10. They are Happy with Simple Pleasures.

                    Mom and Baby Playing

                      Ah, the life of a baby. Feed me, burp me, change me, hug me, play with me, love me and protect me and I’m happy. I don’t need the fancy diapers. While I’m tiny, I don’t need a big flavor variety. Your breast milk – or formula – will do. I don’t need an assortment of the fluffiest blankets in every color to be wrapped in. Your arms are perfect. I don’t need a collection of the latest electronic learning gadgets. The sound of your voice talking to me, playing with me and showing me things is helping me learn. I don’t need frills to be happy. Nor do we adults. Having more means more distractions greater opportunity for discontent.

                      You know, “Let me just check one more e-mail, Facebook post, tweet, Instagram, and take one more phone call, and then I can work on this project.” By the time you’ve done all of that, an hour has passed and/or you’re too fatigued to work on what you intended. Or, “If I just had this _____________ (fill in the blank with a consumer gadget), I could get a lot more done. Sometimes, in order to be productive, we have to pare down and scale back. Turn it all off, get quiet and get going. Hugs are always welcome, though. What other productivity lessons can be learned from observing babies?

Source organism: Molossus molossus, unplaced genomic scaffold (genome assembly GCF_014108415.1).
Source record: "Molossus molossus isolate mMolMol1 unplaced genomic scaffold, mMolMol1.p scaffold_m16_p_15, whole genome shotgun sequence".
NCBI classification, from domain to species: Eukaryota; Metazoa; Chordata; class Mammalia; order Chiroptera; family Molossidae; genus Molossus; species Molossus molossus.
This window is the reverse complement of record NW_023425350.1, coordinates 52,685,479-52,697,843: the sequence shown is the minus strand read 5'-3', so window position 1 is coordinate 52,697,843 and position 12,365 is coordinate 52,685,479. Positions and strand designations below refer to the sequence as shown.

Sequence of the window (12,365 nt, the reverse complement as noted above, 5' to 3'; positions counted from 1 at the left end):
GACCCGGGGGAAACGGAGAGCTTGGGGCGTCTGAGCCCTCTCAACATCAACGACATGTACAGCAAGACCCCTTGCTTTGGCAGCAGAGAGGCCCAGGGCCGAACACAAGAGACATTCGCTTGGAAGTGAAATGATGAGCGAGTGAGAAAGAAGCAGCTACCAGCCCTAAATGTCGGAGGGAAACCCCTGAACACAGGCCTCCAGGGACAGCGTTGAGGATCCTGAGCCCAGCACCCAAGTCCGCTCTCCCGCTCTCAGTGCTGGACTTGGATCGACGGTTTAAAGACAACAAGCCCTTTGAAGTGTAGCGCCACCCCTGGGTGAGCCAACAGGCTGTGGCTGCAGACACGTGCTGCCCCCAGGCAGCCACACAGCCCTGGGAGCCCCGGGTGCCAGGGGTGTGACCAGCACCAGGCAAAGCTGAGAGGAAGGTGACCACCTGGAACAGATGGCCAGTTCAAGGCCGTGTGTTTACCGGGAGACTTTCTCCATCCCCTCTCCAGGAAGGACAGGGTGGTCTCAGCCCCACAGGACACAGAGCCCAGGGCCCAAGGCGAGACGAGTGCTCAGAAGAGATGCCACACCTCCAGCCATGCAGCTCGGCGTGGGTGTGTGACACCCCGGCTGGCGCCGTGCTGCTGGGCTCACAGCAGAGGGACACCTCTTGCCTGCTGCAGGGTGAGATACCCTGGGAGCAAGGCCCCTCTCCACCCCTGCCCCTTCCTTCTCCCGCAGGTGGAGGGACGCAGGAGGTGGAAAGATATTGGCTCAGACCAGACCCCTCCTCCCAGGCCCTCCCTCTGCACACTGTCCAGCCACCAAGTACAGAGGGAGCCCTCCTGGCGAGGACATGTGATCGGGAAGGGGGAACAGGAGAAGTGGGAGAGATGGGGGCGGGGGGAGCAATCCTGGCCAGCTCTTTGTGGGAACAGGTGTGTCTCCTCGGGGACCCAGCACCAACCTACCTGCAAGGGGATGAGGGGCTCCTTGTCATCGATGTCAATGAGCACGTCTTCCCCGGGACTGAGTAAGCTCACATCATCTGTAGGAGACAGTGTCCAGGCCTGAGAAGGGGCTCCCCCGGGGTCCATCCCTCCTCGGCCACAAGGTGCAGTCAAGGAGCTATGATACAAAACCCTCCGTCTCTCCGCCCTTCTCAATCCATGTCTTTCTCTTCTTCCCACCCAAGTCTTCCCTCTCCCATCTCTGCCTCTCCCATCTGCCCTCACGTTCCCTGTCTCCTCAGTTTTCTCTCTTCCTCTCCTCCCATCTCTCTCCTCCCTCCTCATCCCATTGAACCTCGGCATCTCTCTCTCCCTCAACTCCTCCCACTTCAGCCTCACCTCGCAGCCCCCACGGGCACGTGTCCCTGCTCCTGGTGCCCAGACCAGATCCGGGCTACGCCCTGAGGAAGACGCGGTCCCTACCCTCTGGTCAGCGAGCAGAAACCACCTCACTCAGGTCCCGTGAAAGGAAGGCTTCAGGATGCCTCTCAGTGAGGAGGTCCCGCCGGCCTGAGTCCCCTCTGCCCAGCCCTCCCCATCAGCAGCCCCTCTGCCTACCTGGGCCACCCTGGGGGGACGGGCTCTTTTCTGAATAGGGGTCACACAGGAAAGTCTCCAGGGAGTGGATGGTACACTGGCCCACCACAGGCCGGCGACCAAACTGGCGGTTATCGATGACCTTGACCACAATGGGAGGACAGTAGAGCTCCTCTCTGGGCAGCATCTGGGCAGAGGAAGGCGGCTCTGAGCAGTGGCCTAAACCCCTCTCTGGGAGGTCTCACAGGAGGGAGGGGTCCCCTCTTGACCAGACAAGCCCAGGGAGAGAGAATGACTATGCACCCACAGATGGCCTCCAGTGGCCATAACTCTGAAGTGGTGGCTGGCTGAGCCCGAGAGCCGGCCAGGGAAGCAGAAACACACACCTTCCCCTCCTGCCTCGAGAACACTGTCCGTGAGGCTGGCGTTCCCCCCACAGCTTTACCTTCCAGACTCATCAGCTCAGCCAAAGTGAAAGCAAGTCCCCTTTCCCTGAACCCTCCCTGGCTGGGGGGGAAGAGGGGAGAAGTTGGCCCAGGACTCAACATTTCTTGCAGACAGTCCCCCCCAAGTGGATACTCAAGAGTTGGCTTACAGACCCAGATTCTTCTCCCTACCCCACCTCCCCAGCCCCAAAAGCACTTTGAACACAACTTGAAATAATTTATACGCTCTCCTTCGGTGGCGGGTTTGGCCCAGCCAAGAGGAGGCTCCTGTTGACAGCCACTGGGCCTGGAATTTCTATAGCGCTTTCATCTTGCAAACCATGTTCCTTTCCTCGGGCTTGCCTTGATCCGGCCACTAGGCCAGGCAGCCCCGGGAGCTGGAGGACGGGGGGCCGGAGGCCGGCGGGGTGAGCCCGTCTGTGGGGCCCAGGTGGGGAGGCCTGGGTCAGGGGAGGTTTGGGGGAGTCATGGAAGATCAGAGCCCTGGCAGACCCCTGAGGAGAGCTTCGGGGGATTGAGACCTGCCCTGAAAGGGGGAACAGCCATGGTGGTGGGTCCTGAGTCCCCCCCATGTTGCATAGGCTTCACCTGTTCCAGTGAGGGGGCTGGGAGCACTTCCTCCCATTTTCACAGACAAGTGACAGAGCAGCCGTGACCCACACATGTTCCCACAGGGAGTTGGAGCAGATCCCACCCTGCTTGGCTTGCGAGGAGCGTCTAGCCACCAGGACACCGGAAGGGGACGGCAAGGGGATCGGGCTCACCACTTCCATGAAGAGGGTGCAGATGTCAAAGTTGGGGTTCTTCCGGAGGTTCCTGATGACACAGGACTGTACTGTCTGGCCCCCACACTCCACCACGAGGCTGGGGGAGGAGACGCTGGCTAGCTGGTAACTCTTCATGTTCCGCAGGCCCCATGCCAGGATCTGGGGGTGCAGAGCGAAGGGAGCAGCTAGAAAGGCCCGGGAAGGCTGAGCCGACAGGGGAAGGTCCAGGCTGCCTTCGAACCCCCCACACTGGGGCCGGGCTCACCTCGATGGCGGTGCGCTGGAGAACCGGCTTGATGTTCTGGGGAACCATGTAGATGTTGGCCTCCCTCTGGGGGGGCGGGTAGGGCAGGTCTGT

More by this author

                      4 Household Hacks To Save You A Lot Of Money 10 Time And Money Saving Tips For Weddings That I Wish I Knew Earlier 20 Fun Date Ideas For Couples Without Spending Much 10 Things Babies Teach Us About Productivity 51 Clothing Hacks To Save You Money

                      Trending in Productivity